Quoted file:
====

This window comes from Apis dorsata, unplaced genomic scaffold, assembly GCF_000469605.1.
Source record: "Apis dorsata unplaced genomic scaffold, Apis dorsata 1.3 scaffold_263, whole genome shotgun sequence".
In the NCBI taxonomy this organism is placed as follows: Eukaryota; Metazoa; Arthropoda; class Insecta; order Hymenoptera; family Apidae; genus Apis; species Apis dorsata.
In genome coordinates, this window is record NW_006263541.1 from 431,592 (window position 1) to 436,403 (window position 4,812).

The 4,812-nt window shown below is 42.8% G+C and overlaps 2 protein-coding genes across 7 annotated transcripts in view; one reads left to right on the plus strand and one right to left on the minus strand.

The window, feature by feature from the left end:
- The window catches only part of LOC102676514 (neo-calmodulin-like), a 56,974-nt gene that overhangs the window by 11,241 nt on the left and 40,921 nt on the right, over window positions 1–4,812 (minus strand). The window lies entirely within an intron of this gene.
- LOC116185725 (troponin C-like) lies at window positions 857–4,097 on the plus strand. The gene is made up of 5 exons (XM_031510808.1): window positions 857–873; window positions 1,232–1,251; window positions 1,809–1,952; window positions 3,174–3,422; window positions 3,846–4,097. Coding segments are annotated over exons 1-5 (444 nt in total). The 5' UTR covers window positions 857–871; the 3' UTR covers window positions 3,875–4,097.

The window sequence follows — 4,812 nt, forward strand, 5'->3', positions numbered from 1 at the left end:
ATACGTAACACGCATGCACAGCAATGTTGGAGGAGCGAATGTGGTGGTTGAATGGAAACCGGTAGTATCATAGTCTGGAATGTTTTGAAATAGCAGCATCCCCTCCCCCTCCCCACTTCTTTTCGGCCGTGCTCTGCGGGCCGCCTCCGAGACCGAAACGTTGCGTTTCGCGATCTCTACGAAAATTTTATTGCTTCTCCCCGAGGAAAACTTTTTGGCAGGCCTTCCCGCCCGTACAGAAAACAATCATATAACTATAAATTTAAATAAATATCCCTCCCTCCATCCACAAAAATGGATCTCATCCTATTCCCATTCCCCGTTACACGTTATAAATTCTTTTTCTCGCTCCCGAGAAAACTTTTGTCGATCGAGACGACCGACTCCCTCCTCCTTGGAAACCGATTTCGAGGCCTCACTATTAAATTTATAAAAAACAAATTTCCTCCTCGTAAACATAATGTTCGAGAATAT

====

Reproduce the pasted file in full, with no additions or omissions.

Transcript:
This window comes from Apis dorsata, unplaced genomic scaffold, assembly GCF_000469605.1.
Source record: "Apis dorsata unplaced genomic scaffold, Apis dorsata 1.3 scaffold_263, whole genome shotgun sequence".
In the NCBI taxonomy this organism is placed as follows: Eukaryota; Metazoa; Arthropoda; class Insecta; order Hymenoptera; family Apidae; genus Apis; species Apis dorsata.
In genome coordinates, this window is record NW_006263541.1 from 431,592 (window position 1) to 436,403 (window position 4,812).

The 4,812-nt window shown below is 42.8% G+C and overlaps 2 protein-coding genes across 7 annotated transcripts in view; one reads left to right on the plus strand and one right to left on the minus strand.

The window, feature by feature from the left end:
- The window catches only part of LOC102676514 (neo-calmodulin-like), a 56,974-nt gene that overhangs the window by 11,241 nt on the left and 40,921 nt on the right, over window positions 1–4,812 (minus strand). The window lies entirely within an intron of this gene.
- LOC116185725 (troponin C-like) lies at window positions 857–4,097 on the plus strand. The gene is made up of 5 exons (XM_031510808.1): window positions 857–873; window positions 1,232–1,251; window positions 1,809–1,952; window positions 3,174–3,422; window positions 3,846–4,097. Coding segments are annotated over exons 1-5 (444 nt in total). The 5' UTR covers window positions 857–871; the 3' UTR covers window positions 3,875–4,097.

The window sequence follows — 4,812 nt, forward strand, 5'->3', positions numbered from 1 at the left end:
ATACGTAACACGCATGCACAGCAATGTTGGAGGAGCGAATGTGGTGGTTGAATGGAAACCGGTAGTATCATAGTCTGGAATGTTTTGAAATAGCAGCATCCCCTCCCCCTCCCCACTTCTTTTCGGCCGTGCTCTGCGGGCCGCCTCCGAGACCGAAACGTTGCGTTTCGCGATCTCTACGAAAATTTTATTGCTTCTCCCCGAGGAAAACTTTTTGGCAGGCCTTCCCGCCCGTACAGAAAACAATCATATAACTATAAATTTAAATAAATATCCCTCCCTCCATCCACAAAAATGGATCTCATCCTATTCCCATTCCCCGTTACACGTTATAAATTCTTTTTCTCGCTCCCGAGAAAACTTTTGTCGATCGAGACGACCGACTCCCTCCTCCTTGGAAACCGATTTCGAGGCCTCACTATTAAATTTATAAAAAACAAATTTCCTCCTCGTAAACATAATGTTCGAGAATAT